Cappuccino: 200ml of white milk and 40ml of the coffee. On the basis that both white and brown pods are the same size, you'll waste the remaining 160ml of coffee left in the pod each time you use a Cappuccino pod - UNLESS you whip it out and keep it for later. Once the machine has pierced it however, you must use it the same day later as the pod can't be resealed - much to my annoyance! Or if you want a double espresso shot, leave the pod in and fill up to 80ml of coffee. Even then you're still wasting the 80ml of supposed espresso in the pod unless it's used the same day.
Latte Macchiato (opposite of a standard latte with milk going in first before coffee). 170ml of white milk pod and 50ml of coffee.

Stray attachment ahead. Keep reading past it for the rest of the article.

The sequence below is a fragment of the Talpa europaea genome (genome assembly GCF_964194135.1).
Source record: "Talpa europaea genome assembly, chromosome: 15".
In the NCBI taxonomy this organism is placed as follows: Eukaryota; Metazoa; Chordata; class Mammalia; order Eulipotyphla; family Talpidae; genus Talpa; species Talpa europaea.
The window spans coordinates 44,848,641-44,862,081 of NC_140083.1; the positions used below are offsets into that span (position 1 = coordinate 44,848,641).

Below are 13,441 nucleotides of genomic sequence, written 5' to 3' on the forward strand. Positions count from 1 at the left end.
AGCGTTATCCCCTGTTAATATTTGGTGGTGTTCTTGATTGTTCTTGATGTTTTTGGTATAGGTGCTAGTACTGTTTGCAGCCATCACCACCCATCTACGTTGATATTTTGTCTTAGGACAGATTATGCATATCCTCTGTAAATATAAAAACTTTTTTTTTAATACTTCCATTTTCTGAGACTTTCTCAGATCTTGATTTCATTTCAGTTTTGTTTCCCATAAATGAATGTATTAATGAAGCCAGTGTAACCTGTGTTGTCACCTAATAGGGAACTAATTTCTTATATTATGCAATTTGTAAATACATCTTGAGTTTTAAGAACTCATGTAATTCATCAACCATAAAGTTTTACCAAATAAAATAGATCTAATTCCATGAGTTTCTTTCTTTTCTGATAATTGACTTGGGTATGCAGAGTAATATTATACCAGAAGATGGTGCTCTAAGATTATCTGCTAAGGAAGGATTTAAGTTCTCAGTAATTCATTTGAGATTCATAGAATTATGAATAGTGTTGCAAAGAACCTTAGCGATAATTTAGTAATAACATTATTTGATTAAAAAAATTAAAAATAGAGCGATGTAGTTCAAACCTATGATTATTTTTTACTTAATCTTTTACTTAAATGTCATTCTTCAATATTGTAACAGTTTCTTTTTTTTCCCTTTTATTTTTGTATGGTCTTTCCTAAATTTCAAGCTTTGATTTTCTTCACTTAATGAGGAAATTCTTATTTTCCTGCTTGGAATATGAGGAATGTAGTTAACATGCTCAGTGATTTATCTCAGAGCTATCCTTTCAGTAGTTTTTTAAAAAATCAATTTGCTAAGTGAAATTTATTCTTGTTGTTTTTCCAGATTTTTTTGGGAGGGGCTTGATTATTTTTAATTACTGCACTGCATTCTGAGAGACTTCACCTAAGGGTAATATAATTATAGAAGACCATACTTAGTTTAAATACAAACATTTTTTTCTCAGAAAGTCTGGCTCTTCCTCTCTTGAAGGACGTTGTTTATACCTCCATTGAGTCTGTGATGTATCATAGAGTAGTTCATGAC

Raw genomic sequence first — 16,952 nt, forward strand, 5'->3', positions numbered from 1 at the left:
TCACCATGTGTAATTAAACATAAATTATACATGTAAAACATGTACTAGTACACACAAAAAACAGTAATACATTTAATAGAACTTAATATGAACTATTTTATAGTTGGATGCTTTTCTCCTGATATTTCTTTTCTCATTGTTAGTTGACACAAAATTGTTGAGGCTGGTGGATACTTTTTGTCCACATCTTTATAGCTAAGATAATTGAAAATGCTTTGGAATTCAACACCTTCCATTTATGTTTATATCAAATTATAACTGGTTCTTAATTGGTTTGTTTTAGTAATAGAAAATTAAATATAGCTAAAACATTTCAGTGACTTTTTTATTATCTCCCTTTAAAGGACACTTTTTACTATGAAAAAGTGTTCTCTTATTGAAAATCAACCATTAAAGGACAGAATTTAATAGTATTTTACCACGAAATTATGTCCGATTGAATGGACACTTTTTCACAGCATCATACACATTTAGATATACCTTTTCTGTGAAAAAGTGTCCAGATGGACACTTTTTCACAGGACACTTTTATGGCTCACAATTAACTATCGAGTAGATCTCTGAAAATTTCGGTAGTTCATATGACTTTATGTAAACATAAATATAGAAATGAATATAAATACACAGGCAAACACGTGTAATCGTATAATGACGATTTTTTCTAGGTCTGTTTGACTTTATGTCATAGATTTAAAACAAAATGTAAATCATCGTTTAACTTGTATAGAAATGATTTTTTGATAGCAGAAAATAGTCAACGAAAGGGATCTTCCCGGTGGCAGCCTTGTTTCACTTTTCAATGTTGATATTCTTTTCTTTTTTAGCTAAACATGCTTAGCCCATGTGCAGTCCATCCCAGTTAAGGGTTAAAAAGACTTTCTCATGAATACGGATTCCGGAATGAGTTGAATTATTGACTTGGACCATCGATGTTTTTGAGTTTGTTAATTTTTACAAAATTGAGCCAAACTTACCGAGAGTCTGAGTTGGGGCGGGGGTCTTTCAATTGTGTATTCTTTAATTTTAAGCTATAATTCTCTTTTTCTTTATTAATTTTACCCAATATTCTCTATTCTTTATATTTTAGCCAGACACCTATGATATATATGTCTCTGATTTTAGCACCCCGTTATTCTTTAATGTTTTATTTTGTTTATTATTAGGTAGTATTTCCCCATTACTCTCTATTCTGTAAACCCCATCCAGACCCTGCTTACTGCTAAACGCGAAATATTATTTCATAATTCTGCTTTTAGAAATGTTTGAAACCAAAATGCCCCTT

The Cappuccino blend is quite mild and not at all similar to what I expect if I was to order a coffee house blend. The milk is very frothy on delivery but go past the 200ml of the milk formula, and it is clear to see that it no longer comes out creamy, but fairly watery. The Latte Macchiato blend has a stronger tasting coffee whilst my favourite of all is the Americano blend, which has the strongest blend and much more body. I also tried the Chococcino but found it to be no better than home made hot chocolate via saucepan and hot milk, and too sweet for my liking. It is also quite horrific in the calorie department and far less healthier than Cadbury's hot chocolate alone.